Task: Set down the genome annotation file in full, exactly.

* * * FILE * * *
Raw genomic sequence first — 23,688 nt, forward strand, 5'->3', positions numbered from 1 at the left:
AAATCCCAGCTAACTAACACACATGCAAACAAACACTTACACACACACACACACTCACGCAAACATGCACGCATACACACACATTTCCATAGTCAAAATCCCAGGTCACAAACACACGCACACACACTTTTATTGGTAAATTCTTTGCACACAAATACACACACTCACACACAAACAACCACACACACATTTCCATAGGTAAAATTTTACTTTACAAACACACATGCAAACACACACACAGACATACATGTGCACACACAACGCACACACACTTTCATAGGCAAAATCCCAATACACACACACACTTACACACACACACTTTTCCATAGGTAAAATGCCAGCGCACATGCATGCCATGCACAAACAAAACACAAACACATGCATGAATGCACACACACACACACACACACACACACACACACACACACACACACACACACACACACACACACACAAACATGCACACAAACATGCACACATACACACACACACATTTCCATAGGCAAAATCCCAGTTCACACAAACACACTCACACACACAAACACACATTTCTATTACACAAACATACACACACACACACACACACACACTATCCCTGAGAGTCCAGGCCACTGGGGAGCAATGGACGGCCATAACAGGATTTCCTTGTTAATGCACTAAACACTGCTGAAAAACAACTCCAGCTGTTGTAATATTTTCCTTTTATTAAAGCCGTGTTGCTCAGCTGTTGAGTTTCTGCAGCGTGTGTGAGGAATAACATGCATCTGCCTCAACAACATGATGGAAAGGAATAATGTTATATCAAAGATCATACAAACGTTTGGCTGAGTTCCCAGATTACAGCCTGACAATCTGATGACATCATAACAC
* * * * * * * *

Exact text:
Raw genomic sequence first — 23,688 nt, forward strand, 5'->3', positions numbered from 1 at the left:
AAATCCCAGCTAACTAACACACATGCAAACAAACACTTACACACACACACACACTCACGCAAACATGCACGCATACACACACATTTCCATAGTCAAAATCCCAGGTCACAAACACACGCACACACACTTTTATTGGTAAATTCTTTGCACACAAATACACACACTCACACACAAACAACCACACACACATTTCCATAGGTAAAATTTTACTTTACAAACACACATGCAAACACACACACAGACATACATGTGCACACACAACGCACACACACTTTCATAGGCAAAATCCCAATACACACACACACTTACACACACACACTTTTCCATAGGTAAAATGCCAGCGCACATGCATGCCATGCACAAACAAAACACAAACACATGCATGAATGCACACACACACACACACACACACACACACACACACACACACACACACACACACACACACACACACAAACATGCACACAAACATGCACACATACACACACACACATTTCCATAGGCAAAATCCCAGTTCACACAAACACACTCACACACACAAACACACATTTCTATTACACAAACATACACACACACACACACACACACACTATCCCTGAGAGTCCAGGCCACTGGGGAGCAATGGACGGCCATAACAGGATTTCCTTGTTAATGCACTAAACACTGCTGAAAAACAACTCCAGCTGTTGTAATATTTTCCTTTTATTAAAGCCGTGTTGCTCAGCTGTTGAGTTTCTGCAGCGTGTGTGAGGAATAACATGCATCTGCCTCAACAACATGATGGAAAGGAATAATGTTATATCAAAGATCATACAAACGTTTGGCTGAGTTCCCAGATTACAGCCTGACAATCTGATGACATCATAACAC